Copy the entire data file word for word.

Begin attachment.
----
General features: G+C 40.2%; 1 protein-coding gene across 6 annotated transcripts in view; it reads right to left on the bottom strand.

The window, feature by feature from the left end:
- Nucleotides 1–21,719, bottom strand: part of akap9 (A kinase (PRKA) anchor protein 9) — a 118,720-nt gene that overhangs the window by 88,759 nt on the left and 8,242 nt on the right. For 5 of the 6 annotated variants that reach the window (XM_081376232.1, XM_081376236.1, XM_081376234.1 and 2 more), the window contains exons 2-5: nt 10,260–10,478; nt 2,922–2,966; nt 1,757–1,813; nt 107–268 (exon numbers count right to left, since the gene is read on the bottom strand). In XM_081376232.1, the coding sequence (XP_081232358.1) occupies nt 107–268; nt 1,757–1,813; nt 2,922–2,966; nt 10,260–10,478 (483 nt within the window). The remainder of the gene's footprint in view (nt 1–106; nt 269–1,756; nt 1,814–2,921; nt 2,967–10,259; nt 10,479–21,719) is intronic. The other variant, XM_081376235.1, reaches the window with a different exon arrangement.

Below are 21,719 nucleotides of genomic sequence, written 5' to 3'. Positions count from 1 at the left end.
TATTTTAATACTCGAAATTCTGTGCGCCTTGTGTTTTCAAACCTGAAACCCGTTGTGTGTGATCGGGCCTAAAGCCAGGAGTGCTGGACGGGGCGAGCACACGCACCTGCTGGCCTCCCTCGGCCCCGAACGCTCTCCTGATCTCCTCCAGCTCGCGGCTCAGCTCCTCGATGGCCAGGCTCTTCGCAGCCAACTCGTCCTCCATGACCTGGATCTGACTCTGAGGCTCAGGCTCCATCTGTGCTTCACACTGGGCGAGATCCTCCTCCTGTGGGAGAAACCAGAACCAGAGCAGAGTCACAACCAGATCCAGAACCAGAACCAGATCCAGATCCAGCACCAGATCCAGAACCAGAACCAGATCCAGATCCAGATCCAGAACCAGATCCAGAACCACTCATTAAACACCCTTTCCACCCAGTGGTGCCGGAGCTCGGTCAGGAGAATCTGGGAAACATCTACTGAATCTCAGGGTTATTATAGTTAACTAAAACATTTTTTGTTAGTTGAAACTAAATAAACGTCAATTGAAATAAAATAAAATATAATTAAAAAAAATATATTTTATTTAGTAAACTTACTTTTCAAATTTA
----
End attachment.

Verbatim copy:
General features: G+C 40.2%; 1 protein-coding gene across 6 annotated transcripts in view; it reads right to left on the bottom strand.

The window, feature by feature from the left end:
- Nucleotides 1–21,719, bottom strand: part of akap9 (A kinase (PRKA) anchor protein 9) — a 118,720-nt gene that overhangs the window by 88,759 nt on the left and 8,242 nt on the right. For 5 of the 6 annotated variants that reach the window (XM_081376232.1, XM_081376236.1, XM_081376234.1 and 2 more), the window contains exons 2-5: nt 10,260–10,478; nt 2,922–2,966; nt 1,757–1,813; nt 107–268 (exon numbers count right to left, since the gene is read on the bottom strand). In XM_081376232.1, the coding sequence (XP_081232358.1) occupies nt 107–268; nt 1,757–1,813; nt 2,922–2,966; nt 10,260–10,478 (483 nt within the window). The remainder of the gene's footprint in view (nt 1–106; nt 269–1,756; nt 1,814–2,921; nt 2,967–10,259; nt 10,479–21,719) is intronic. The other variant, XM_081376235.1, reaches the window with a different exon arrangement.

Below are 21,719 nucleotides of genomic sequence, written 5' to 3'. Positions count from 1 at the left end.
TATTTTAATACTCGAAATTCTGTGCGCCTTGTGTTTTCAAACCTGAAACCCGTTGTGTGTGATCGGGCCTAAAGCCAGGAGTGCTGGACGGGGCGAGCACACGCACCTGCTGGCCTCCCTCGGCCCCGAACGCTCTCCTGATCTCCTCCAGCTCGCGGCTCAGCTCCTCGATGGCCAGGCTCTTCGCAGCCAACTCGTCCTCCATGACCTGGATCTGACTCTGAGGCTCAGGCTCCATCTGTGCTTCACACTGGGCGAGATCCTCCTCCTGTGGGAGAAACCAGAACCAGAGCAGAGTCACAACCAGATCCAGAACCAGAACCAGATCCAGATCCAGCACCAGATCCAGAACCAGAACCAGATCCAGATCCAGATCCAGAACCAGATCCAGAACCACTCATTAAACACCCTTTCCACCCAGTGGTGCCGGAGCTCGGTCAGGAGAATCTGGGAAACATCTACTGAATCTCAGGGTTATTATAGTTAACTAAAACATTTTTTGTTAGTTGAAACTAAATAAACGTCAATTGAAATAAAATAAAATATAATTAAAAAAAATATATTTTATTTAGTAAACTTACTTTTCAAATTTA